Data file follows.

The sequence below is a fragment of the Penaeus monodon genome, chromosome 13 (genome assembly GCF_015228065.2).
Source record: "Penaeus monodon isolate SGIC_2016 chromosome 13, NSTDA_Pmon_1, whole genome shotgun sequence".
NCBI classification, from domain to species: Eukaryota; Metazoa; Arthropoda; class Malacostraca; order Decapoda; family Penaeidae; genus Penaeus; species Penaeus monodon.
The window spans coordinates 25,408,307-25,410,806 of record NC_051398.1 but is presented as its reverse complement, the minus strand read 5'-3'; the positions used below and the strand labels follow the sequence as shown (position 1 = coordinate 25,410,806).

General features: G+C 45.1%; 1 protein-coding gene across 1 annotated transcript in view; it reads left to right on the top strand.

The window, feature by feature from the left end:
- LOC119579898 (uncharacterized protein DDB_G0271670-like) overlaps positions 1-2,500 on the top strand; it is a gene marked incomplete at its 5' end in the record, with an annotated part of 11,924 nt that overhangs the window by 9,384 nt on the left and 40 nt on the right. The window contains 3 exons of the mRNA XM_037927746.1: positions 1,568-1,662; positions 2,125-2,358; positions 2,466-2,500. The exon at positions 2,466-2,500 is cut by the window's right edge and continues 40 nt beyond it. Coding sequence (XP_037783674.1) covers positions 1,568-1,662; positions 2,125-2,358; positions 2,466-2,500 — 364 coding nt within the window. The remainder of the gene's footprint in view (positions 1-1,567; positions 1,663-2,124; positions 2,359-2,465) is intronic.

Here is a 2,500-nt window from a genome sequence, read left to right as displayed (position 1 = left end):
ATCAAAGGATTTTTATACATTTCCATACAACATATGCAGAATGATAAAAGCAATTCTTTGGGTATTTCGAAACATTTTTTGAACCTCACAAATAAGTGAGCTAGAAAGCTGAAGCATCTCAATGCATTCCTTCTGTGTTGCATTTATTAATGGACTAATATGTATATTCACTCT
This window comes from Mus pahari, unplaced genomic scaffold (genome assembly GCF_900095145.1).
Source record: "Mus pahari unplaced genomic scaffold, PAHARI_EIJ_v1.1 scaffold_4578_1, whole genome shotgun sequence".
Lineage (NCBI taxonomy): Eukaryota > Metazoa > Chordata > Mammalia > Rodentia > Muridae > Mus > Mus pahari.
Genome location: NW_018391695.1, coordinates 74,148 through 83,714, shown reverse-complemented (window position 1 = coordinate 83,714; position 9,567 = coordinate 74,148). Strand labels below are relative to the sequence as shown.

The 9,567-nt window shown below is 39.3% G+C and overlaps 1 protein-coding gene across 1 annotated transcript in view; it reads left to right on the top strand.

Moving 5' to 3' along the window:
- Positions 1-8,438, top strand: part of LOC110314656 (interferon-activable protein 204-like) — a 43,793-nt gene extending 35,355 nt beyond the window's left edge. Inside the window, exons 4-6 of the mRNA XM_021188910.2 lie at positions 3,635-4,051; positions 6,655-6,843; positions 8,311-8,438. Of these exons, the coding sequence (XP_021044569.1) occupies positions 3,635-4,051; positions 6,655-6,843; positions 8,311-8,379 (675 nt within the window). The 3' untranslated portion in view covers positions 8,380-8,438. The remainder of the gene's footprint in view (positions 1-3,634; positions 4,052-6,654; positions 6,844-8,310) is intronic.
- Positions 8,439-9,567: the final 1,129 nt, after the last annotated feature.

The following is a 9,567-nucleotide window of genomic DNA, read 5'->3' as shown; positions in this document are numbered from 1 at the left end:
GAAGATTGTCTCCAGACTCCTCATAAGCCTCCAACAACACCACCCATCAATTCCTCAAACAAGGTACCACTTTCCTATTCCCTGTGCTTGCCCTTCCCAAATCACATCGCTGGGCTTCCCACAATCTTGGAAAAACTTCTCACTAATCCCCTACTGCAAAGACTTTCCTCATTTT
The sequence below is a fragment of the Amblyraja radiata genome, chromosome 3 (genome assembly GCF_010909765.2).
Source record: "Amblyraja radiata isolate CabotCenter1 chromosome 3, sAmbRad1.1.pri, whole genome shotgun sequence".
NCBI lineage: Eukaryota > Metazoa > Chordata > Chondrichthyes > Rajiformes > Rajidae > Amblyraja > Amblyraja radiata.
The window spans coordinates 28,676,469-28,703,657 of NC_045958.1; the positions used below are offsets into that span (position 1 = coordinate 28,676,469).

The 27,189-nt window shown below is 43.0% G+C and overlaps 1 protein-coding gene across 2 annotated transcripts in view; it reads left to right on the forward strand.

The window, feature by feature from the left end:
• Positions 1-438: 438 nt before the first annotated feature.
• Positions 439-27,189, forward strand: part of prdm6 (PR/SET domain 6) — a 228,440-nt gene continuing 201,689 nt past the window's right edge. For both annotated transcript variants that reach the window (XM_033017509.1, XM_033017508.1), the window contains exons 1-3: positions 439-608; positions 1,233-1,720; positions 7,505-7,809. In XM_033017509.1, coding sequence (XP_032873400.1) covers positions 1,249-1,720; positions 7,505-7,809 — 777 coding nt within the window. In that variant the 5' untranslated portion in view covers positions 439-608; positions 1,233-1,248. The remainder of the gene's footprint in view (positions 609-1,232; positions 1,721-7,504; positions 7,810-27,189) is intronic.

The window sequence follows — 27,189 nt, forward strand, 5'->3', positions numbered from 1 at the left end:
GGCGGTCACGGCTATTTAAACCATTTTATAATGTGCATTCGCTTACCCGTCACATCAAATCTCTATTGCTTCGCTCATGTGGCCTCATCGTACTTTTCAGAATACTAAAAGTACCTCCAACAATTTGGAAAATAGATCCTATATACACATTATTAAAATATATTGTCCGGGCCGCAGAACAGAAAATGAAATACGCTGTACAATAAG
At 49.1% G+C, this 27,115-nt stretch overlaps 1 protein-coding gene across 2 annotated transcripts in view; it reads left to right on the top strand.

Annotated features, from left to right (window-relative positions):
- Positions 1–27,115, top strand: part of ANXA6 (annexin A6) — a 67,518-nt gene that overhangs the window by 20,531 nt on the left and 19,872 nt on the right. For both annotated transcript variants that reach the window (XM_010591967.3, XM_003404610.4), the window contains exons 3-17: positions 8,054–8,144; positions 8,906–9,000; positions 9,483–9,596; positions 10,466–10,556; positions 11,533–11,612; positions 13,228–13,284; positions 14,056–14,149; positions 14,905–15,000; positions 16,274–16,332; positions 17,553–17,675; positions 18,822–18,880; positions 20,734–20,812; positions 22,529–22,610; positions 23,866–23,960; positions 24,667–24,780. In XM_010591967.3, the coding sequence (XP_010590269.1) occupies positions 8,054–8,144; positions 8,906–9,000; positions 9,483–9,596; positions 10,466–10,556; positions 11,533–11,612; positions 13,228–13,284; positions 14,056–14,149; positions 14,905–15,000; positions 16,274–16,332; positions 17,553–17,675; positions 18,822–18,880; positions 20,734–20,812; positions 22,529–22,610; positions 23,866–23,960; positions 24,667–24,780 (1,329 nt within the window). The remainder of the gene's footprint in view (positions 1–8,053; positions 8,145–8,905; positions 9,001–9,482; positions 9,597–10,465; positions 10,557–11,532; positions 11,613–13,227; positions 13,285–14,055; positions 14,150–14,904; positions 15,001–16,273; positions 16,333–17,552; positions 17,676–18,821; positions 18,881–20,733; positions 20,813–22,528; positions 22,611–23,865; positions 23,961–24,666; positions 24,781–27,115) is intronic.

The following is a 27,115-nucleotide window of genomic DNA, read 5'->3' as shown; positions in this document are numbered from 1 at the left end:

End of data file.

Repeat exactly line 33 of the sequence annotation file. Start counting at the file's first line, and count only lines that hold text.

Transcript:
The following is a 27,115-nucleotide window of genomic DNA, read 5'->3' as shown; positions in this document are numbered from 1 at the left end: